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Disabled Groups Want More Money In New York Budget

Advocates for the disabled rally at the capitol in Albany.
Karen DeWitt
Advocates for the disabled rally at the capitol in Albany.

State lawmakers with disabled children rallied Monday at the state capitol in Albany, along with developmentally disabled people and their caregivers, for more money in the budget to pay caregivers a living wage.

New York Governor Andrew Cuomo and the legislature approved a minimum wage increase to $15 an hour downstate and $12.50 an hour upstate, saying mega companies like McDonald’s and Burger King can afford to pay their workers more.

But agencies that care for the mentally disabled say they aren’t for- profit entities with large profit margins. They rely on Medicaid reimbursements from the state to care for around 130,000 people with developmental disabilities in New York.  And they say without a higher rate of reimbursement from the government, they won’t be able to afford the increased wage when it phases in over the next couple of years.

They have some strong allies within the legislature. Assemblyman Angelo Santabarbara, of Schenectady, has a son with autism. He spoke at the rally at the State Capitol, crediting what he says is the “amazing” care his son gets from his caregivers.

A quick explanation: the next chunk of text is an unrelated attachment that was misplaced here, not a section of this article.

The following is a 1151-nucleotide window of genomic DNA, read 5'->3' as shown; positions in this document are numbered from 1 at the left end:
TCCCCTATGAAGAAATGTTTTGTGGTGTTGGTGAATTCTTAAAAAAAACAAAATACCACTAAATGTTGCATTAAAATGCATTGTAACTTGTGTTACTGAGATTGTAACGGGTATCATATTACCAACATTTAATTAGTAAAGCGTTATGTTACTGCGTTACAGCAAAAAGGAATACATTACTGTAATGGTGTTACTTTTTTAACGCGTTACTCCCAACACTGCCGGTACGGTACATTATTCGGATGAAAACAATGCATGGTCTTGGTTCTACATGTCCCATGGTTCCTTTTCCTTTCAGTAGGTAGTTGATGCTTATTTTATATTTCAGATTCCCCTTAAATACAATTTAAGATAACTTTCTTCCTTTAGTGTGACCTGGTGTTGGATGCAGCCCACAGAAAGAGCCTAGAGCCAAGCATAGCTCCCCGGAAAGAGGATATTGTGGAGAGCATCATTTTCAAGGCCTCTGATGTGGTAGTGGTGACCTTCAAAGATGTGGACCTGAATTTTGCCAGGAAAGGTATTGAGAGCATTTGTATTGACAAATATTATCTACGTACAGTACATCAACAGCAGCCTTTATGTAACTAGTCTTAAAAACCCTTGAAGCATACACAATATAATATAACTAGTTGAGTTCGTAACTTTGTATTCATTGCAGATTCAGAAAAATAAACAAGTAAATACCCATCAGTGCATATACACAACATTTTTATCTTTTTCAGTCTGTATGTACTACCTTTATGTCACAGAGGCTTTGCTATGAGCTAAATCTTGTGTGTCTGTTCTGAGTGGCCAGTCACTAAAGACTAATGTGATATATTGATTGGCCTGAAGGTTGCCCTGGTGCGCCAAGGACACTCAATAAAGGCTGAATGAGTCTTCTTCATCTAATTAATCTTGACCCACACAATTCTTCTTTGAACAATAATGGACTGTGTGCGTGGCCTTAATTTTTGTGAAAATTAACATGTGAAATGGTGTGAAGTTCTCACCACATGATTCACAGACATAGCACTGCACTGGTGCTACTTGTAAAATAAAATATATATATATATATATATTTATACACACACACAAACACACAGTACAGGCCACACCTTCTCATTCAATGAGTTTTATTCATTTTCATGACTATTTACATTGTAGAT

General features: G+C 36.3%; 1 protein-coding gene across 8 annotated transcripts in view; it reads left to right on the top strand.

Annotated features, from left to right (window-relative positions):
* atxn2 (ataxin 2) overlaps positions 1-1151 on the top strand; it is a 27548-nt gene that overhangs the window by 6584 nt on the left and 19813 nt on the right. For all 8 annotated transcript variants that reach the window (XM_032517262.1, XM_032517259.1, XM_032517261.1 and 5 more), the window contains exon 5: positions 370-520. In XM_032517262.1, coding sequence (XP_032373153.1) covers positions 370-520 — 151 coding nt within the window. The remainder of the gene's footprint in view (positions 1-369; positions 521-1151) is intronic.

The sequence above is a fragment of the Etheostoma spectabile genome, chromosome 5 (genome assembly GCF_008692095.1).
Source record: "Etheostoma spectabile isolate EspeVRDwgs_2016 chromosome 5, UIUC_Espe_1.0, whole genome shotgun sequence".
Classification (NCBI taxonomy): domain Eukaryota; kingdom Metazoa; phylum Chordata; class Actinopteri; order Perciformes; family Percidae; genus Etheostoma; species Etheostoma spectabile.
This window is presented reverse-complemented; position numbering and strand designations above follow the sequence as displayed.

“We need a fair wage for our direct care workers,” said Santabarbara. “These are the people that are changing lives.”

The groups want $45 million added to the state budget for each of the next six years to make up the difference it would cost to pay the higher wage. Former lawmakers also spoke out. Harvey Weisenberg, of Long Island, has a disabled son and was an activist for disabled rights during his time in the Assembly.

“Unfortunately, people in government just don’t understand,” Weisenberg said. “That these people are getting paid less money taking care of your loved ones than people flipping hamburgers.”  

Former Assembly Minority Leader and former Congressman Tom Reynolds, from the Buffalo area, also came back to the Capitol to advocate for his disabled son. He says 90 percent of the provider groups’ budgets come from the government, in the form of Medicaid reimbursement.

“80 percent% of that goes to wages,” Reynolds said.

Santabarbara and Weisenberg are Democrats, Reynolds is a Republican, but they say in this instance, political parties don’t matter.  And they say they want to make sure their requests are front and center as the decisions get made about priorities in the new state budget.

“This is planning time now,” said Reynolds.

The lawmakers and the disabled caregivers groups also want the state to address the high vacancy and turnover rate in the industry. Governor Cuomo vetoed a bill that would have helped with recruitment and retention.

But a spokeswoman for the Office of People with Developmental Disabilities says her agency is “deeply committed” to attracting and keeping skilled caregivers. As for the request for the $45 million over the next six years, spokeswoman Jennifer O’Sullivan says the governor provided subsidies in the current year’s budget to help agencies for the developmentally disabled comply with higher wage requirements. She says the administration is “aware of the concerns presented and those concerns will be reviewed during the budget negotiation process.” 

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